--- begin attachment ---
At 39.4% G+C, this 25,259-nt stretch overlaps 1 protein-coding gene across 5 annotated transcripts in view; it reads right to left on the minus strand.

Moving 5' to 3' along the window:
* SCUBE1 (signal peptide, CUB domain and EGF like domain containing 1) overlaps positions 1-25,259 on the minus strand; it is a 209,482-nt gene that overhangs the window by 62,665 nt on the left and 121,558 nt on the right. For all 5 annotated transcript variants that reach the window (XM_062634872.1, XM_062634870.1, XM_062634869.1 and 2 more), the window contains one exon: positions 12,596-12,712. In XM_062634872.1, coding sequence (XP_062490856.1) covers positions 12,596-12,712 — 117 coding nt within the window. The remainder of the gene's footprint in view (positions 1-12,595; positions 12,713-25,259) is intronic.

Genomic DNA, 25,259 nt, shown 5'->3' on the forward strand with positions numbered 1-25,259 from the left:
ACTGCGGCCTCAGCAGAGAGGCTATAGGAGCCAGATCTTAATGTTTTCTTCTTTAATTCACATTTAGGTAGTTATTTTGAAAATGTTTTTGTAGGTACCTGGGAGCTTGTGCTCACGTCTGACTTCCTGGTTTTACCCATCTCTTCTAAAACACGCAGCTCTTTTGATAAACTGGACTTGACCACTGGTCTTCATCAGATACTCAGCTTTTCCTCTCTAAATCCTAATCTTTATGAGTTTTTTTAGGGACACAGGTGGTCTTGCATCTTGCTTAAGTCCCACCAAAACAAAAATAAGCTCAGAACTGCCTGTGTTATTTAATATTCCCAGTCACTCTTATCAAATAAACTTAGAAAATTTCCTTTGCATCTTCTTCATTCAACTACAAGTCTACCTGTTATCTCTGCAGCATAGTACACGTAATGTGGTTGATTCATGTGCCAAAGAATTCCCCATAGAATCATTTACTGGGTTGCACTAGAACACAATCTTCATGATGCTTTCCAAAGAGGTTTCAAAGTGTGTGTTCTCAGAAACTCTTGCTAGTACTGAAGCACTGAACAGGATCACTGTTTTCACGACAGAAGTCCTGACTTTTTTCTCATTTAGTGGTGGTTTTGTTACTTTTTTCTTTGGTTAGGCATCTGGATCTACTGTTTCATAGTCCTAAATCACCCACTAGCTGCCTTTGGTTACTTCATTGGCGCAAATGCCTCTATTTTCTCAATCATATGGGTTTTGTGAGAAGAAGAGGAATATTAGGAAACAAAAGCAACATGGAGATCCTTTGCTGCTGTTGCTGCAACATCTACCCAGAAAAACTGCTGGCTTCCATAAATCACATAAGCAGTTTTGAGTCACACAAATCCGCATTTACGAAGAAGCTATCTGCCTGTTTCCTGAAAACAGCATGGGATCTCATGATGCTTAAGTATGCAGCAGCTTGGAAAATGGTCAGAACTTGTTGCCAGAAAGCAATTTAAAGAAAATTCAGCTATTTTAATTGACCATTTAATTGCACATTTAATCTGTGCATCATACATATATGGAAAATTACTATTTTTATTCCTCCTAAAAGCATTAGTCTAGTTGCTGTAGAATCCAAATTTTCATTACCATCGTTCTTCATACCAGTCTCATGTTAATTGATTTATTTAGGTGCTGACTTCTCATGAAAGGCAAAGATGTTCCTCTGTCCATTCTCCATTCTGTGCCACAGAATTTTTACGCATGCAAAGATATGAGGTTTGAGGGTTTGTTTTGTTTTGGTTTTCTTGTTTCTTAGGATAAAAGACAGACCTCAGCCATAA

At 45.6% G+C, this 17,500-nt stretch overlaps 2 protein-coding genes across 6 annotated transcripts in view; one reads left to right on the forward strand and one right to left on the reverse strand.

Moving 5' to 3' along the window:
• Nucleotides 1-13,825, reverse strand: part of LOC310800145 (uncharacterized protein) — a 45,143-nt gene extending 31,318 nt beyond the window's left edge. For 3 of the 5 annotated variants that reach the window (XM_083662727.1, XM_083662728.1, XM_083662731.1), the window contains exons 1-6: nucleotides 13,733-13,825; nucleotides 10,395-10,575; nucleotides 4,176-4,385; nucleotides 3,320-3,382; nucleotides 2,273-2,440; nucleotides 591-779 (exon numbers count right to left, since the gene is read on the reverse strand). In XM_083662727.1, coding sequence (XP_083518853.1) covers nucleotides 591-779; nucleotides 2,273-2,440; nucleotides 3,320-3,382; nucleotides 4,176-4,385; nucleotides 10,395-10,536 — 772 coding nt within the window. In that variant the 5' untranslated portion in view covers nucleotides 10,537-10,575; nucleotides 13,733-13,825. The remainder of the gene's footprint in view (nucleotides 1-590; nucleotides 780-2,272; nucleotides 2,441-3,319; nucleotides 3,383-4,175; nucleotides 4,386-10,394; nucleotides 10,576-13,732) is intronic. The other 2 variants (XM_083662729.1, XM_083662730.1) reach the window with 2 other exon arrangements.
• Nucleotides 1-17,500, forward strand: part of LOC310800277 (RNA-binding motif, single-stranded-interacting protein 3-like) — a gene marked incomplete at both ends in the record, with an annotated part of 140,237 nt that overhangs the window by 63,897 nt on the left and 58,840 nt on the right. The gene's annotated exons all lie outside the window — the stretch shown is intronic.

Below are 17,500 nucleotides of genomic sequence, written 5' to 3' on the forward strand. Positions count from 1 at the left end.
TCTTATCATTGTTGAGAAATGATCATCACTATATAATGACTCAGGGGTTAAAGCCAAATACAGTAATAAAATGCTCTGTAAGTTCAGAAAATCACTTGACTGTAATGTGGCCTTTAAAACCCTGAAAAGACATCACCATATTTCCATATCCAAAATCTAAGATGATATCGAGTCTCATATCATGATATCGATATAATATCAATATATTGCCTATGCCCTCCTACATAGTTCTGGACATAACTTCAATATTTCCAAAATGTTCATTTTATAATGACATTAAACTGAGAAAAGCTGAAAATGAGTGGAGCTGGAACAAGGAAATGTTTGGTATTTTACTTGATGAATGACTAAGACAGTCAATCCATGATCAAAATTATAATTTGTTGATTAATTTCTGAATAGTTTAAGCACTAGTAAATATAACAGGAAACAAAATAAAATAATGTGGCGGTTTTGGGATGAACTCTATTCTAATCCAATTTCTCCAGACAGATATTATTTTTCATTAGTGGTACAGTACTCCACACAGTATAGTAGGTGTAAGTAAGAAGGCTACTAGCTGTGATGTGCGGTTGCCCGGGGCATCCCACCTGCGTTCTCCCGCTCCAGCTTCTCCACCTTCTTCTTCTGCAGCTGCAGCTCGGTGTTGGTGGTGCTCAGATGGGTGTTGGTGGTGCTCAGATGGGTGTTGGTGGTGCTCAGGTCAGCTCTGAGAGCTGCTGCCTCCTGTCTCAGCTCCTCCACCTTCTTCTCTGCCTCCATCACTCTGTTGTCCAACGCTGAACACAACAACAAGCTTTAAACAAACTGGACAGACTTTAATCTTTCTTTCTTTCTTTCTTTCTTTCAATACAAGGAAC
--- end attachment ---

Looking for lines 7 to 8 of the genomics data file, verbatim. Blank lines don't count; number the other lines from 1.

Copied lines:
Moving 5' to 3' along the window:
• Nucleotides 1-13,825, reverse strand: part of LOC310800145 (uncharacterized protein) — a 45,143-nt gene extending 31,318 nt beyond the window's left edge. For 3 of the 5 annotated variants that reach the window (XM_083662727.1, XM_083662728.1, XM_083662731.1), the window contains exons 1-6: nucleotides 13,733-13,825; nucleotides 10,395-10,575; nucleotides 4,176-4,385; nucleotides 3,320-3,382; nucleotides 2,273-2,440; nucleotides 591-779 (exon numbers count right to left, since the gene is read on the reverse strand). In XM_083662727.1, coding sequence (XP_083518853.1) covers nucleotides 591-779; nucleotides 2,273-2,440; nucleotides 3,320-3,382; nucleotides 4,176-4,385; nucleotides 10,395-10,536 — 772 coding nt within the window. In that variant the 5' untranslated portion in view covers nucleotides 10,537-10,575; nucleotides 13,733-13,825. The remainder of the gene's footprint in view (nucleotides 1-590; nucleotides 780-2,272; nucleotides 2,441-3,319; nucleotides 3,383-4,175; nucleotides 4,386-10,394; nucleotides 10,576-13,732) is intronic. The other 2 variants (XM_083662729.1, XM_083662730.1) reach the window with 2 other exon arrangements.